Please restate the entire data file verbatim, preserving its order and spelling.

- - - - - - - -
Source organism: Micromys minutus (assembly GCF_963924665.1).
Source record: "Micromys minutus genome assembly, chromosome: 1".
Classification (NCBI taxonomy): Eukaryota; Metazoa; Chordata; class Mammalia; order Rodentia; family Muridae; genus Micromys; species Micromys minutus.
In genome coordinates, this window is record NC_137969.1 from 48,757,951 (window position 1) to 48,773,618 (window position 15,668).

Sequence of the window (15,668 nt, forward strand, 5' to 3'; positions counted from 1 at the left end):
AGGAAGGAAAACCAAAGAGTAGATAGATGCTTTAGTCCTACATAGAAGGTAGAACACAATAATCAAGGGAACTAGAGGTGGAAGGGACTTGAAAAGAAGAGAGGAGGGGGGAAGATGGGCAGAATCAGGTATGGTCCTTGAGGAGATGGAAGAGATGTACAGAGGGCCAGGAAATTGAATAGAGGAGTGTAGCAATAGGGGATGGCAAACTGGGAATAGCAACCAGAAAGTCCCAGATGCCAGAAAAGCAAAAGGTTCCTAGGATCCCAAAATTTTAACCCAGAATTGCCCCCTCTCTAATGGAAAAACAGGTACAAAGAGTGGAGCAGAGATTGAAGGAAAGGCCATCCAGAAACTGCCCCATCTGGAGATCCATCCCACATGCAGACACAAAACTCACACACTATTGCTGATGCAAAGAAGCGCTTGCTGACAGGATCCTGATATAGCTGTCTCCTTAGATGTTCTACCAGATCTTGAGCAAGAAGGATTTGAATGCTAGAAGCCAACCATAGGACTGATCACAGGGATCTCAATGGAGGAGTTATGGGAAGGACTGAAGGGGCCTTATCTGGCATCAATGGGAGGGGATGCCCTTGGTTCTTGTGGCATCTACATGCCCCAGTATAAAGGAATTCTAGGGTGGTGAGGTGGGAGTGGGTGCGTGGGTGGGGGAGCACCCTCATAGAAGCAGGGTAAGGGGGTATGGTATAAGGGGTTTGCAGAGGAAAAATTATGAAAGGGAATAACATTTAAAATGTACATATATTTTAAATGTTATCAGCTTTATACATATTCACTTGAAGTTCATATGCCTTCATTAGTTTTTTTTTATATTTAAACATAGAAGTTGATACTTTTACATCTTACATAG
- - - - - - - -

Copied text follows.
Source organism: Micromys minutus (assembly GCF_963924665.1).
Source record: "Micromys minutus genome assembly, chromosome: 1".
Classification (NCBI taxonomy): Eukaryota; Metazoa; Chordata; class Mammalia; order Rodentia; family Muridae; genus Micromys; species Micromys minutus.
In genome coordinates, this window is record NC_137969.1 from 48,757,951 (window position 1) to 48,773,618 (window position 15,668).

Sequence of the window (15,668 nt, forward strand, 5' to 3'; positions counted from 1 at the left end):
AGGAAGGAAAACCAAAGAGTAGATAGATGCTTTAGTCCTACATAGAAGGTAGAACACAATAATCAAGGGAACTAGAGGTGGAAGGGACTTGAAAAGAAGAGAGGAGGGGGGAAGATGGGCAGAATCAGGTATGGTCCTTGAGGAGATGGAAGAGATGTACAGAGGGCCAGGAAATTGAATAGAGGAGTGTAGCAATAGGGGATGGCAAACTGGGAATAGCAACCAGAAAGTCCCAGATGCCAGAAAAGCAAAAGGTTCCTAGGATCCCAAAATTTTAACCCAGAATTGCCCCCTCTCTAATGGAAAAACAGGTACAAAGAGTGGAGCAGAGATTGAAGGAAAGGCCATCCAGAAACTGCCCCATCTGGAGATCCATCCCACATGCAGACACAAAACTCACACACTATTGCTGATGCAAAGAAGCGCTTGCTGACAGGATCCTGATATAGCTGTCTCCTTAGATGTTCTACCAGATCTTGAGCAAGAAGGATTTGAATGCTAGAAGCCAACCATAGGACTGATCACAGGGATCTCAATGGAGGAGTTATGGGAAGGACTGAAGGGGCCTTATCTGGCATCAATGGGAGGGGATGCCCTTGGTTCTTGTGGCATCTACATGCCCCAGTATAAAGGAATTCTAGGGTGGTGAGGTGGGAGTGGGTGCGTGGGTGGGGGAGCACCCTCATAGAAGCAGGGTAAGGGGGTATGGTATAAGGGGTTTGCAGAGGAAAAATTATGAAAGGGAATAACATTTAAAATGTACATATATTTTAAATGTTATCAGCTTTATACATATTCACTTGAAGTTCATATGCCTTCATTAGTTTTTTTTTATATTTAAACATAGAAGTTGATACTTTTACATCTTACATAG